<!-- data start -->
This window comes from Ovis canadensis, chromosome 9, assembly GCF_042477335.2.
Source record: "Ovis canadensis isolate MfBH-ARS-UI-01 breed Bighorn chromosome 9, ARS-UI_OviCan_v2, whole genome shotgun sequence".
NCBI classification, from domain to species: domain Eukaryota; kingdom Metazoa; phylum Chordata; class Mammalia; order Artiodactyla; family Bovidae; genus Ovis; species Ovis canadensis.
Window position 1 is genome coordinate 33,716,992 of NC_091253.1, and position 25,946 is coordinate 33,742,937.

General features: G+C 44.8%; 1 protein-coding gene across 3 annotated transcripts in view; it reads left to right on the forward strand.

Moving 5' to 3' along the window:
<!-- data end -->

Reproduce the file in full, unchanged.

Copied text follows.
This window comes from Ovis canadensis, chromosome 9, assembly GCF_042477335.2.
Source record: "Ovis canadensis isolate MfBH-ARS-UI-01 breed Bighorn chromosome 9, ARS-UI_OviCan_v2, whole genome shotgun sequence".
NCBI classification, from domain to species: domain Eukaryota; kingdom Metazoa; phylum Chordata; class Mammalia; order Artiodactyla; family Bovidae; genus Ovis; species Ovis canadensis.
Window position 1 is genome coordinate 33,716,992 of NC_091253.1, and position 25,946 is coordinate 33,742,937.

General features: G+C 44.8%; 1 protein-coding gene across 3 annotated transcripts in view; it reads left to right on the forward strand.

Moving 5' to 3' along the window: